Jun 01, 2015
The first sign is that the animals develop a fever. They grow weak and lose the desire to eat. Then, after two to three weeks of suffering, most of the cattle die – dead of a disease caused by tiny single-celled organisms. Theileria is the name of the genus of parasites that claim the lives of thousands of cattle in northern and eastern Africa every year.
“Theileria protozoans are tricky pathogens, and they are absolutely unique,” says Professor Jabbar Ahmed of Freie Universität Berlin. Together with his colleagues Professor Peter-Henning Clausen and Ard Nijhof, Ahmed, a veterinary researcher, is coordinating a German-African research project with a single goal: to study the pathogens – which Robert Koch himself studied in his day – in greater detail and develop new treatment methods to get the epidemic under control. “After all, this bovine disease leads to heavy financial losses and threatens the livelihoods of large segments of the local population,” Ahmed says.
The epizootic disease has been raging in the north and east of Africa for years, which has also brought it the names “Mediterranean theileriosis”and “East Coast fever.” The tropical and subtropical climates in these areas offer optimum conditions for the blood suckers that the parasite needs in order to spread. Unlike the single-celled organisms that cause malaria, which are related to Theileria, these organisms are not transmitted by mosquitoes, but instead by the bite of a kind of tick known as a “hard” tick.
Once they enter the animal’s body, the single-celled organisms attack its immune cells, stimulating uncontrolled cell division and flooding the body’s entire lymph system with infected cells before infiltrating the lung tissue and the cells of the digestive tract. The animals suffer high fever, pulmonary edema, and shortness of breath before finally succumbing. The epidemic is a major problem for the local dairy and meat industry, since preventive measures and treatment options are limited in availability – and expensive, to boot.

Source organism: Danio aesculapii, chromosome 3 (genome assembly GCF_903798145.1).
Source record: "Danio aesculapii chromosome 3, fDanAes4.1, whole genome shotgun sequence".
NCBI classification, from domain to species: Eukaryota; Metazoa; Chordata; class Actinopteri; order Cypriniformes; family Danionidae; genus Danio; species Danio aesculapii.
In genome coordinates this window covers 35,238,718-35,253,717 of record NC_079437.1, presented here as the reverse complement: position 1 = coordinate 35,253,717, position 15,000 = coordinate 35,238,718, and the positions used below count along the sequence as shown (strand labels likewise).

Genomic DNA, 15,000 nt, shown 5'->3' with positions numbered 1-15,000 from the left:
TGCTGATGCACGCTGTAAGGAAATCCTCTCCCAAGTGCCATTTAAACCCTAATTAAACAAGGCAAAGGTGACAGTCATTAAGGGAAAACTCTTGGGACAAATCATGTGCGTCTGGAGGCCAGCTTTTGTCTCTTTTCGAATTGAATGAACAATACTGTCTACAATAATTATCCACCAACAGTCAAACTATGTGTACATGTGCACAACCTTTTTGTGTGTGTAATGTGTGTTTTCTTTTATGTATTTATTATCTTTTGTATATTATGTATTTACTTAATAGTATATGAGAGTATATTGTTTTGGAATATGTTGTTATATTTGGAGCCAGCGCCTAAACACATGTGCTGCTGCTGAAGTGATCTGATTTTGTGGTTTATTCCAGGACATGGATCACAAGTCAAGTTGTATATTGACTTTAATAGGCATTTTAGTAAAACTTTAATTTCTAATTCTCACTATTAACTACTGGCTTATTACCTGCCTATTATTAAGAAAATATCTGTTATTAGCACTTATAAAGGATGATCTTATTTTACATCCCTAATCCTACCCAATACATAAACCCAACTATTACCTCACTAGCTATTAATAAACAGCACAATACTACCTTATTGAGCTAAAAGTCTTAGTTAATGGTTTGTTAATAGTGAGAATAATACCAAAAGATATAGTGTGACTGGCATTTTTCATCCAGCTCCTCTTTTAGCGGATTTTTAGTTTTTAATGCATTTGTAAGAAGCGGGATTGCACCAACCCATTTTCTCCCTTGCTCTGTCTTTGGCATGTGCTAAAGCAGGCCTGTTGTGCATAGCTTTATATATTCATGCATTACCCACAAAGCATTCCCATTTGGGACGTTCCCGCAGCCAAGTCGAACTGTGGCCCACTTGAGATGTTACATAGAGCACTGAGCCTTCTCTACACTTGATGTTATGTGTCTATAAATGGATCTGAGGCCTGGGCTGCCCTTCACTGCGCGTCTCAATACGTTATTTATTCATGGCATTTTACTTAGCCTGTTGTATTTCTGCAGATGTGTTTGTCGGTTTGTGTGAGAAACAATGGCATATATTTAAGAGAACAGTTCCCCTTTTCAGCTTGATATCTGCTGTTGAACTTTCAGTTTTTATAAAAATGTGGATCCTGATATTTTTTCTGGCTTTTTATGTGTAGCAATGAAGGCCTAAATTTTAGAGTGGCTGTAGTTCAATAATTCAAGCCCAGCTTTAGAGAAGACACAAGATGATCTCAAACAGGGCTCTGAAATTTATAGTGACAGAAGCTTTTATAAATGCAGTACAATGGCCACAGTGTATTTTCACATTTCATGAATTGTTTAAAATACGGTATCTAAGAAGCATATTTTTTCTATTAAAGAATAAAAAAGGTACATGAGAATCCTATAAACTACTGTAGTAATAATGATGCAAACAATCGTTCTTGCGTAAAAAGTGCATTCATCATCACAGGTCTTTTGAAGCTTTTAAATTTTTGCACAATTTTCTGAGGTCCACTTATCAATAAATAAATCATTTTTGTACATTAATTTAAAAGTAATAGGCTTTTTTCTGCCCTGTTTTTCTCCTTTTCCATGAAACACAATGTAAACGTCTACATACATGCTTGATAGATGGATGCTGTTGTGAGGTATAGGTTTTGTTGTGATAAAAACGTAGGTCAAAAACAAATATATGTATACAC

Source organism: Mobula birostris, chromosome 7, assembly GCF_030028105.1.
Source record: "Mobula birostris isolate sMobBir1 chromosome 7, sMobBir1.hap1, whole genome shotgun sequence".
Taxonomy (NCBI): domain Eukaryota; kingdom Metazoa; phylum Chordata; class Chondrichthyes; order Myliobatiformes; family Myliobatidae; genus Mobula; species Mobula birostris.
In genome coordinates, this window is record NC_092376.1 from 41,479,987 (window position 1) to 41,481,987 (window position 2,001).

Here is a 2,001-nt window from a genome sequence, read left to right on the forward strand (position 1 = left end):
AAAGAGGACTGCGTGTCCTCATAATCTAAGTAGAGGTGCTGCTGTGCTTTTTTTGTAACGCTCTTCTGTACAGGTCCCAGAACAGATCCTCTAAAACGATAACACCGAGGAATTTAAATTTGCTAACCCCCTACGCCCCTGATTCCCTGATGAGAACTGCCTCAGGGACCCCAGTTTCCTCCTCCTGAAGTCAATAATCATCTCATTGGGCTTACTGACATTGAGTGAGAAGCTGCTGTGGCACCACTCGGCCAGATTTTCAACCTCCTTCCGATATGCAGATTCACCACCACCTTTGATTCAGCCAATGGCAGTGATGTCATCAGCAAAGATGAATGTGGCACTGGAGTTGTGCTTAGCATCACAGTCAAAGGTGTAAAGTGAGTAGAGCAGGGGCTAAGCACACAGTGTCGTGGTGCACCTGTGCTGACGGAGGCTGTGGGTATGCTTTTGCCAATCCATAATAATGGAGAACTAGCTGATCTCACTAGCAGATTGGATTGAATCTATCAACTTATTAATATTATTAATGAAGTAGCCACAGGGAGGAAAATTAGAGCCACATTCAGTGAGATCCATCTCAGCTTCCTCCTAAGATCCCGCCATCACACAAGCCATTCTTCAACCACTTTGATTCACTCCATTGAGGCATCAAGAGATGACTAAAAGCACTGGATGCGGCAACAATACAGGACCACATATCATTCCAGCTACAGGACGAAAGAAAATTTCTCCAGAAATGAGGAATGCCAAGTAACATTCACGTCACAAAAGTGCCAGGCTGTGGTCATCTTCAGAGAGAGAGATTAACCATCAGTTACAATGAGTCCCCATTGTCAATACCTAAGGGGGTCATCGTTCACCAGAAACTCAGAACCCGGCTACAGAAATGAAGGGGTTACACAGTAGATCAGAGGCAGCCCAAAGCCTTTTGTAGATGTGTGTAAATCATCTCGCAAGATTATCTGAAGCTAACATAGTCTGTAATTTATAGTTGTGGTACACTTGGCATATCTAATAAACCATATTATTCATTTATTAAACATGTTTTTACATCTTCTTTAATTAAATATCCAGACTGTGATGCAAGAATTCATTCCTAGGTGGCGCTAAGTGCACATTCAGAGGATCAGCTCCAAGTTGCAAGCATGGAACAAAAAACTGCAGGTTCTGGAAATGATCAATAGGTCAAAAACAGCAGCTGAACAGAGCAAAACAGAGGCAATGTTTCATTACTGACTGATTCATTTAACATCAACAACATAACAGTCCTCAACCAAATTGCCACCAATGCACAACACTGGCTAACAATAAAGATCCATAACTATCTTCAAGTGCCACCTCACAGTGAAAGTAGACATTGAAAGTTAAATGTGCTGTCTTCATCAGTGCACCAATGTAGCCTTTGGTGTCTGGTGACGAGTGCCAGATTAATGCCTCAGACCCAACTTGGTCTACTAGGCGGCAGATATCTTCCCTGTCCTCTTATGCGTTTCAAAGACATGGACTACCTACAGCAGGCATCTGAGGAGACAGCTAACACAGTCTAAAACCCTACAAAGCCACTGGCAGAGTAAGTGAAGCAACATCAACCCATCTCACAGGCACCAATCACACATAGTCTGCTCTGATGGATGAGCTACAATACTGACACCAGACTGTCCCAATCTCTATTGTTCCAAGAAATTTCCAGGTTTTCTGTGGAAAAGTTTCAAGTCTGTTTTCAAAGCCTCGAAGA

So far, African farmers and government agencies have been engaged in efforts to gain control of the disease not only with medications and spraying pesticides to combat ticks, but also by vaccinating the animals. Although the current costs of immunization are astronomical by Tanzanian standards, “the farmers can’t even be certain that vaccination will provide their cattle with full protection,” says Professor Paul Gwakisa, who has been working on the disease in Tanzania for years. The live vaccine that is currently in use does not protect against all strains of Theileria, he points out.
Gwakisa calculates that the disease represents a massive strain not only for local farmers, but also on the entire economy. He says, “Each year, more than 40 percent of livestock die of some form of theileriosis in Tanzania alone. That adds up to losses of about 43 million dollars. And then that means the money is missing from somewhere else, such as education.”
The fact that it has so far not been possible to halt the epidemic is due in part to the parasite’s tricky nature, but also to the fact that some of the affected countries lack the funding and infrastructure to do the research. “When I was doing research for my thesis on Theileria, I discovered that there is hardly any Egyptian research literature on the topic. And yet, the parasite is a major problem in my home country,” says immunologist Amira Alhosarivon of Assiut University in Egypt.
But the young researcher refuses to be discouraged. The fight against this deadly infection is simply too important. As part of the cooperative project supported by the German Research Foundation (DFG), which involves scholars and scientists from Kenya, Uganda, Tanzania, Sudan, South Sudan, Tunisia, and Egypt, she and her colleagues now hope to bridge previous gaps in their knowledge on the subject and to be able to develop new treatment methods and vaccines that are both more effective and safer.
The first meeting was held late last year. It took place in Berlin – a location where research on theileriosis has a history: Researcher and Nobel laureate Robert Koch, who later also headed the Institute of Infectious Disease, in Berlin, discovered and described the blood-borne parasites, then dubbed “Koch spheres” during his travels in Africa for research back in the 19th century. And 40 years ago, scientists from the Institute of Parasitology and Tropical Veterinary Medicine at Freie Universität Berlin clarified the development cycle of Theileria in ticks. Perhaps there will be reports of another success from Berlin a few years from now.